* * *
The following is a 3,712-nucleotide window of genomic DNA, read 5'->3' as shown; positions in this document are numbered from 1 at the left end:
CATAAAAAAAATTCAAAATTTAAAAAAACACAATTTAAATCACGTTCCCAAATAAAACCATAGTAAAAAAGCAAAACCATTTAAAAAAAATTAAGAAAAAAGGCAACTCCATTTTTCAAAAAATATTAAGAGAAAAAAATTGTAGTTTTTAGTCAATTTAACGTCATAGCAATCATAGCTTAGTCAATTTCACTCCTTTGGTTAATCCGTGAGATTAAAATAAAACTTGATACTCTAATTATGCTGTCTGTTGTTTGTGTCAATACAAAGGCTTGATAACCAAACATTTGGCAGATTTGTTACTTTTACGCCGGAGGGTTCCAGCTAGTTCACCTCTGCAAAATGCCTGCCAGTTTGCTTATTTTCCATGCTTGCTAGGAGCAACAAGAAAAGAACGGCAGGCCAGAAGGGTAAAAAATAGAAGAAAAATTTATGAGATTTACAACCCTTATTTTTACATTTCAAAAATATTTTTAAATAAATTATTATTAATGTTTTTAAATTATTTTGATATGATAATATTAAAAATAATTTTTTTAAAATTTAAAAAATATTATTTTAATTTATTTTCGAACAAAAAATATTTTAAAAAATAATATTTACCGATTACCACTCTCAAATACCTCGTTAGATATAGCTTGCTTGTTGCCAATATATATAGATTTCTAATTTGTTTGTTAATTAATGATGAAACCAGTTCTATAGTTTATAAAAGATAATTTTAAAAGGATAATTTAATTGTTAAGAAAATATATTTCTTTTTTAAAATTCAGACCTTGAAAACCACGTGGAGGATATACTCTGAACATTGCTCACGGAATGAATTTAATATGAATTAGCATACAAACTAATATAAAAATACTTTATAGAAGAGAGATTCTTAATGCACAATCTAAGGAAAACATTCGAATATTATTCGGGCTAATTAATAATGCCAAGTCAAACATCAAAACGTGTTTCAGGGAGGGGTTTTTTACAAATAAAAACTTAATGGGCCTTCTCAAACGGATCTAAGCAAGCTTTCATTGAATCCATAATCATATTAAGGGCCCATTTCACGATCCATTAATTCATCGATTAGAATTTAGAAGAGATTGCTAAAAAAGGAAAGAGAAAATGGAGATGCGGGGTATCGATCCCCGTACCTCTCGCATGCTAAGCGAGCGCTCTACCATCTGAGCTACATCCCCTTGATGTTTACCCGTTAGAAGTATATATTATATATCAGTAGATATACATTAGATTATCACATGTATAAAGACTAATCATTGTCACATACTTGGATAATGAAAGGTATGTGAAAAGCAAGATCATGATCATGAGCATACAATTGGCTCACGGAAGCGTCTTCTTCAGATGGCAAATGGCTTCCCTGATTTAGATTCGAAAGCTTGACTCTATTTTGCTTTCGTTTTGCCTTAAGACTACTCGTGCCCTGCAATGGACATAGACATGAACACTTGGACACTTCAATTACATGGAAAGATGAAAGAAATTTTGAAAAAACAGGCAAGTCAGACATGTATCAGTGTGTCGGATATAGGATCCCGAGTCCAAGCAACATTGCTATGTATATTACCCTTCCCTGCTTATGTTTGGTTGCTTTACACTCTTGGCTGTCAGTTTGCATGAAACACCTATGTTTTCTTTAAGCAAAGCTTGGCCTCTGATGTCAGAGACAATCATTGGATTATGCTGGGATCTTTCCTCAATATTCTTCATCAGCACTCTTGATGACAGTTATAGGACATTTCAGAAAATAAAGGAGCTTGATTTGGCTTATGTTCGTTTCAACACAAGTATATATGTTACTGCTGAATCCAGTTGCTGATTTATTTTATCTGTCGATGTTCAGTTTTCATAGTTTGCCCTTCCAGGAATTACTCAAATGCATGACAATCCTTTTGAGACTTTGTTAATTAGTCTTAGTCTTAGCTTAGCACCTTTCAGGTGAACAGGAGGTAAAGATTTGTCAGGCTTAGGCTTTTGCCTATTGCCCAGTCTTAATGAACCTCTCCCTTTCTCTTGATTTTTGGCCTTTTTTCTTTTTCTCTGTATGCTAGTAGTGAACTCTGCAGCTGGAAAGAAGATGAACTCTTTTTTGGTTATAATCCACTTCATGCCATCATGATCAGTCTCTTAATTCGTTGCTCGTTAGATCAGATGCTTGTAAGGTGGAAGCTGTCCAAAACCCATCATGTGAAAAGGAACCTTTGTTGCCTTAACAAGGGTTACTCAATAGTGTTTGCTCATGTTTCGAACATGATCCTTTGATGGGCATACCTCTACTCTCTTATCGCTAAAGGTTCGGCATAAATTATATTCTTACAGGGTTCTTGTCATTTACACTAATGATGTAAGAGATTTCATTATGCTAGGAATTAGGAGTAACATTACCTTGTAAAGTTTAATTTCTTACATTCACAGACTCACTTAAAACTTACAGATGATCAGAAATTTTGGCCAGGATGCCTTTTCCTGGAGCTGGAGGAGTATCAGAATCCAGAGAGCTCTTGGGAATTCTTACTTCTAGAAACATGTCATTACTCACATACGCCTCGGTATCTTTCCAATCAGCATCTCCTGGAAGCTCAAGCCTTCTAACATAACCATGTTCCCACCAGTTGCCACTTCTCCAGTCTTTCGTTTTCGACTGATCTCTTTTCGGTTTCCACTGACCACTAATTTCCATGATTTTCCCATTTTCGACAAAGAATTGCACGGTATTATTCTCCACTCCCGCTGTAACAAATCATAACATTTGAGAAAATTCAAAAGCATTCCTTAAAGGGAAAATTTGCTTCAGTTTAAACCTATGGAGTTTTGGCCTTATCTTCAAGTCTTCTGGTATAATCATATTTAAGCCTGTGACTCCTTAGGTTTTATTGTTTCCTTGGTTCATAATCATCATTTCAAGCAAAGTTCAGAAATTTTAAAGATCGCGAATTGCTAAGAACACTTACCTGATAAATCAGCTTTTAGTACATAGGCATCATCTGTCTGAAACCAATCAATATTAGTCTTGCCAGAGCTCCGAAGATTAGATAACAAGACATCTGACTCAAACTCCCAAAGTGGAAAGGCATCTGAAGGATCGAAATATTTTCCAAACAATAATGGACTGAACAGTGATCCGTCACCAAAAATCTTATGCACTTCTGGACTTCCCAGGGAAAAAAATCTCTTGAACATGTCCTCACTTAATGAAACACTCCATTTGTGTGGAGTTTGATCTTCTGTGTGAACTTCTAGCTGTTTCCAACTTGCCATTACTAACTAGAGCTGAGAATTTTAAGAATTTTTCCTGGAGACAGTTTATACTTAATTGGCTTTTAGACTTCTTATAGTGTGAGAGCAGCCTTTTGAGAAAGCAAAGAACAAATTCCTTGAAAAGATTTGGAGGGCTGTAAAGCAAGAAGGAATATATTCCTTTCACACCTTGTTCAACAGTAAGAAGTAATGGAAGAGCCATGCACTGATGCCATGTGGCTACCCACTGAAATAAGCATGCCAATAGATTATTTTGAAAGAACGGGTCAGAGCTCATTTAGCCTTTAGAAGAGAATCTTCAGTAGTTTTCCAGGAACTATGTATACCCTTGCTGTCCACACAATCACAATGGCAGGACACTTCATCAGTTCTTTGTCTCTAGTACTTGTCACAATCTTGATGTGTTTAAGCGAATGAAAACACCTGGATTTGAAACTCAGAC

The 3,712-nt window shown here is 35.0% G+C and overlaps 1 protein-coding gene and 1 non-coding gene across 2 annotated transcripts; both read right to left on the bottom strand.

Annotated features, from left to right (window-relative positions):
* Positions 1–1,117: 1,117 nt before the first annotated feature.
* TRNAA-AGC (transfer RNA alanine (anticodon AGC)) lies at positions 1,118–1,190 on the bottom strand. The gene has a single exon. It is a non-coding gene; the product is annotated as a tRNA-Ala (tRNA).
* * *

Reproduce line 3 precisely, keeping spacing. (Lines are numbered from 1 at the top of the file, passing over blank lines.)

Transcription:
The 3,712-nt window shown here is 35.0% G+C and overlaps 1 protein-coding gene and 1 non-coding gene across 2 annotated transcripts; both read right to left on the bottom strand.